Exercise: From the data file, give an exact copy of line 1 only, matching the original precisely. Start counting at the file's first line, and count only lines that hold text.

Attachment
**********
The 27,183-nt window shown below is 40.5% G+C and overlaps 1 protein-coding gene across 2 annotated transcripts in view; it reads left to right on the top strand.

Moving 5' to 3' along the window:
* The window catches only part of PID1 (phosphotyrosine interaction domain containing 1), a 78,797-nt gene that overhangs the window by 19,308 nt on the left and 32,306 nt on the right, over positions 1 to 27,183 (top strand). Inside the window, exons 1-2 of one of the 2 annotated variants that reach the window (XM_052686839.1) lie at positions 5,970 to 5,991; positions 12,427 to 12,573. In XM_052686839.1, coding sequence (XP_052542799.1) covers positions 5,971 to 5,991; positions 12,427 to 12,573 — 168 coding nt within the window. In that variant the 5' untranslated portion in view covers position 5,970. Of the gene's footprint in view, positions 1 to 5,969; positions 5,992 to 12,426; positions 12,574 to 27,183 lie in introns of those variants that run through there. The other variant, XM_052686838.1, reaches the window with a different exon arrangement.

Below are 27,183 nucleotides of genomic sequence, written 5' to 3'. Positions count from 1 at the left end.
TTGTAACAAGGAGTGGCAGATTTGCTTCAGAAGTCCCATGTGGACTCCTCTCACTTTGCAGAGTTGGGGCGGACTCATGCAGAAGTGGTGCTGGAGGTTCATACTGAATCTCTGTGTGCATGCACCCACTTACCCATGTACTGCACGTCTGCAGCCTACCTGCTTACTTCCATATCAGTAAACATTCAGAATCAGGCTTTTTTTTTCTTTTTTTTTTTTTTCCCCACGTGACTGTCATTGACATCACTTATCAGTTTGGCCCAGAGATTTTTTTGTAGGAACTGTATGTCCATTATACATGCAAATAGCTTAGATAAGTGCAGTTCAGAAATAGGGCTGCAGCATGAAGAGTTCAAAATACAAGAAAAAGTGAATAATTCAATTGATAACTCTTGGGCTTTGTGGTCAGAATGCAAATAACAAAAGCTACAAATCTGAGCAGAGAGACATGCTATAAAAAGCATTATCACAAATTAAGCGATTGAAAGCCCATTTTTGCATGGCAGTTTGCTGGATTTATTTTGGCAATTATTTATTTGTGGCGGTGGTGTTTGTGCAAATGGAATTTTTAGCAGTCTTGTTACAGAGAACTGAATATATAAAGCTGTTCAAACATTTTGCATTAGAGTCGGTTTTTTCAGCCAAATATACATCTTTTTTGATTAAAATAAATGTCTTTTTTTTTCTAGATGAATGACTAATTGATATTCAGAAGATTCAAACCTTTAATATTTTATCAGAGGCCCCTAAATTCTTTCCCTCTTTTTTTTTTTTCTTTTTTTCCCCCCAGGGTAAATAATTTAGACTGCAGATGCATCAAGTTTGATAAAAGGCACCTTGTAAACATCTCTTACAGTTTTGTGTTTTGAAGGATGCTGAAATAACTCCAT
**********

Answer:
The 27,183-nt window shown below is 40.5% G+C and overlaps 1 protein-coding gene across 2 annotated transcripts in view; it reads left to right on the top strand.